Vladimir Putin and Alexander Lukashenko addressed the ceremony participants and laid flowers at the Eternal Flame, lit here. After that, the leaders of both countries visited the centrepiece of the memorial in the company of Presidential Aide and Chair of the Russian Military Historical Society Vladimir Medinsky, Director of the Foreign Intelligence Service and Chair of the Russian Historical Society Sergei Naryshkin, Presidential Plenipotentiary Envoy to the Northwestern Federal District Alexander Gutsan, and Leningrad Region Governor Alexander Drozdenko.
The foundation of the monument, created by sculptor Andrei Korobtsov and architect Konstantin Fomin, is a stele with a figure of a mother with her children at the top. The monument features 150 sculptural bas-reliefs representing the stories of real people or photographs from various Russian regions.
The memorial complex dedicated to the victims of the Nazi genocide was erected in the village of Zaitsevo, Gatchina District, where numerous prisoner-of-war camps, as well as children's donor concentration camps, were located during the Great Patriotic War.
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Speech at the ceremony for unveiling the monument
President of Russia Vladimir Putin: Mr Lukashenko, friends,
January 27 is one of the most important dates in our shared national history. On this day in 1944, Red Army soldiers completely lifted the siege of Leningrad. One year after that, in 1945, they liberated Auschwitz.
These two events are not only connected by the same historical era. The tragedy and martyrdom of the people of Leningrad and the prisoners of death camps will forever serve as evidence of the monstrous nature of Nazism and the unimaginable suffering of millions of innocent civilians.
For eight decades now, our pain for these terrible victims, for the shattered destinies, and for everyone who endured incredible ordeals has not subsided. Our compassion is passed on from generation to generation and has no statute of limitations, just like the crimes of Hitler’s fanatics and their accomplices, those who cold-bloodedly planned and cruelly carried out the genocide of the Soviet people.
These crimes were not committed on the battlefield. The massacres of unarmed and defenceless elderly people, women, children, and disabled were deliberate, systemic punitive acts.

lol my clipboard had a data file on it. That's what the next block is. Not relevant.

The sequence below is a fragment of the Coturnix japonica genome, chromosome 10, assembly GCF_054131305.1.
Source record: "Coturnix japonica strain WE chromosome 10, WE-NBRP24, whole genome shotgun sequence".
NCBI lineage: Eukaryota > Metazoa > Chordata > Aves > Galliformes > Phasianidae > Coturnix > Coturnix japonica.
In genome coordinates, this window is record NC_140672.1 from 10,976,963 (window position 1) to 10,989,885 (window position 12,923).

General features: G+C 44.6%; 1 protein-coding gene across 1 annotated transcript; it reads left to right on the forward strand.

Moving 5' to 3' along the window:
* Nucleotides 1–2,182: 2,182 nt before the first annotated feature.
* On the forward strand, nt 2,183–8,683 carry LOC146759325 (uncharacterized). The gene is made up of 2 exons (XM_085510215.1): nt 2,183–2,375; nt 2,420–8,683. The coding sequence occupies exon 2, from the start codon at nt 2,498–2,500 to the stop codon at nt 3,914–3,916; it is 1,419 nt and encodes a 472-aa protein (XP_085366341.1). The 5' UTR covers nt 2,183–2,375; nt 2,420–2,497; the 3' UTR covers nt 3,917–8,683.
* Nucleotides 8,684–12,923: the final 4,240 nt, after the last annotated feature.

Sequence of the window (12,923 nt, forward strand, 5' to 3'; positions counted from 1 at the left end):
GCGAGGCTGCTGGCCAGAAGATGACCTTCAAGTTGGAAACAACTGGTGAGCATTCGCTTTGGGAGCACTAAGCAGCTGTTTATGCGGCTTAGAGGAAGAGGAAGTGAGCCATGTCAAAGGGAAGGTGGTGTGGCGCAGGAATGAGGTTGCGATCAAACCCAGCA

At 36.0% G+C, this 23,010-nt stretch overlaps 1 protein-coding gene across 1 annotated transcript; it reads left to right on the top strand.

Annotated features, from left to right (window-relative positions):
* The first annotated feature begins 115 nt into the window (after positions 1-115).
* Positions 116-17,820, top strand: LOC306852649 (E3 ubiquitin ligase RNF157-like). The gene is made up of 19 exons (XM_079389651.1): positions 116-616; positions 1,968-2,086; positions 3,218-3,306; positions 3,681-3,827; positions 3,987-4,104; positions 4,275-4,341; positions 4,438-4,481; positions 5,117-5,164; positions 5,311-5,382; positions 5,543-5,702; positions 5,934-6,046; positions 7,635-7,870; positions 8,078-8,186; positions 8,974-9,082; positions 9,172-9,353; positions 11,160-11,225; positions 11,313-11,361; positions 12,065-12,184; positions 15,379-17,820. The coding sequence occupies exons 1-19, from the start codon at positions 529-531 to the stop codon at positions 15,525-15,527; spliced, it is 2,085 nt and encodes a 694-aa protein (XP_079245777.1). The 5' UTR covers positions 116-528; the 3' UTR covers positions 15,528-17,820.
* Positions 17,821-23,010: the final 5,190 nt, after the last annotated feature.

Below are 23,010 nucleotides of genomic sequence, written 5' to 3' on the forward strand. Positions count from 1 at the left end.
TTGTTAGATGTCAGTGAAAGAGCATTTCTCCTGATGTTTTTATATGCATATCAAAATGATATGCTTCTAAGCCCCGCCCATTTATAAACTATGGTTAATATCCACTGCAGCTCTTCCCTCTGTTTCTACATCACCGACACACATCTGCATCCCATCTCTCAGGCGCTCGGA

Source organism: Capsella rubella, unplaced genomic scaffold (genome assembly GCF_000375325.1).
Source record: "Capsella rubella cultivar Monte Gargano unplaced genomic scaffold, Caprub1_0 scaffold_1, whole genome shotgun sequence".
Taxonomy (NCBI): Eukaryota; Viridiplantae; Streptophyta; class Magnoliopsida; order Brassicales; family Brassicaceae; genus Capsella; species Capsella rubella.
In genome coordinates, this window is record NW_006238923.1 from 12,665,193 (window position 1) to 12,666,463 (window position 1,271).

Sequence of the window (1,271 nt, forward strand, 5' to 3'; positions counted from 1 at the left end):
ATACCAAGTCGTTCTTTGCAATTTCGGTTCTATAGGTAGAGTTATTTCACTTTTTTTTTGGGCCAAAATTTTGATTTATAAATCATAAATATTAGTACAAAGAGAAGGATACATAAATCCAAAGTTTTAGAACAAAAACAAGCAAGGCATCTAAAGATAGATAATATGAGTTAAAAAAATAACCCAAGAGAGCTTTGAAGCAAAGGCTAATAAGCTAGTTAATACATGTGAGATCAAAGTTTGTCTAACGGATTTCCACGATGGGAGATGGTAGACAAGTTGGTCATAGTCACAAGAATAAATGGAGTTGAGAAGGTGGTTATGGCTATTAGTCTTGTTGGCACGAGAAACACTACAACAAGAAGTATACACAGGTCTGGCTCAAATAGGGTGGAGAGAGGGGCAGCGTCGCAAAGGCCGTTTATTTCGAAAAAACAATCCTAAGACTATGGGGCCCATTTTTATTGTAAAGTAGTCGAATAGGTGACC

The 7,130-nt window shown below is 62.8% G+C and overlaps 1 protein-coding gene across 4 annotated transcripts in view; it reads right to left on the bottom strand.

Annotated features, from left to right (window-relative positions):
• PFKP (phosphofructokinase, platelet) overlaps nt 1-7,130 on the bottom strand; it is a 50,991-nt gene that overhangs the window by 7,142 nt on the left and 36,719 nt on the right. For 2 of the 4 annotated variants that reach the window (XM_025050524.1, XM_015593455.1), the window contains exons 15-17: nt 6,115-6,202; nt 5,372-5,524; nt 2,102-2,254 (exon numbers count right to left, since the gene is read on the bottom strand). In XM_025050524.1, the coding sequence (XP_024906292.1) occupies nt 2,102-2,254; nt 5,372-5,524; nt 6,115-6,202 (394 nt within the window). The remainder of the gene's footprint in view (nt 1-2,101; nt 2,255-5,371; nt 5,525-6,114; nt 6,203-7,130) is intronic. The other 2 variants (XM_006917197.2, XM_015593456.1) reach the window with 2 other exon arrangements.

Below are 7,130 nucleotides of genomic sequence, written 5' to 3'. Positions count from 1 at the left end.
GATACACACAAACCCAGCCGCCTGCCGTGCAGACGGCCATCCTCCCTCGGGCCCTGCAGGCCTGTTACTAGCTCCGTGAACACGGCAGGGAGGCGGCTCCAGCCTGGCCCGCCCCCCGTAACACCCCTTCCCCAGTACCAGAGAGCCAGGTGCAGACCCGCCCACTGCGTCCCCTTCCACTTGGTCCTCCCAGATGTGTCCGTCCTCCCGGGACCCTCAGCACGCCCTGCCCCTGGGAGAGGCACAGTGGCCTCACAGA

Civilians accounted for over half of the Soviet Union’s total losses during the Great Patriotic War. This is compelling evidence that the Nazis and their satellites were not merely fighting a political regime or an ideology. Their goal was to seize Russia’s rich natural resources and territories, as well as to exterminate the majority of its citizens. For the rest, they envisaged the role of slaves, stripped of their native culture, traditions, and language.
These malicious goals are reflected in many Nazi documents and were realised through horrifying mass executions and murders of civilians. Belarusian Khatyn and Bryansk Khatsun, Krasnoye, Babi Yar, Zmiyevskaya Balka and Zhestyanaya Gorka are just a fraction of the sites where these massacres took place.
Death became an industry in concentration camps, ghettos, and prisons in Germany, occupied Austria, the Netherlands, Czechoslovakia, Poland, and the Soviet Union. There was a death camp here, in Gatchina, and near it there was a camp where young children were kept literally as blood donors for Nazi soldiers.
The siege of Leningrad stands out for its unprecedented cruelty and cynicism. The Nazis decided to exterminate an entire city. Over a million civilians, let me stress this, peaceful civilians living in Leningrad became victims of hunger, cold, constant shelling, and bombings.
These figures were recorded by reputable historians and scholars through research conducted on documents and verified in courts. Further investigations will be continued to uncover other crimes committed by the Nazis during the war against the peaceful population of our country.
It is to them, all the peaceful people of the USSR who lost their lives in the Nazi genocide, who the memorial we are unveiling today is dedicated to. It is a symbol of our memory and our sacred duty to investigate all crimes and bring those responsible to account.
It is important for us today and for the future. We are witnessing a disturbing trend where the outcomes of the Nuremberg trials, which unequivocally condemned Nazism, are being revised. Some countries not only rewrite history and exonerate the executioners: revanchists and neo-Nazis have embraced the Nazi ideology and methods.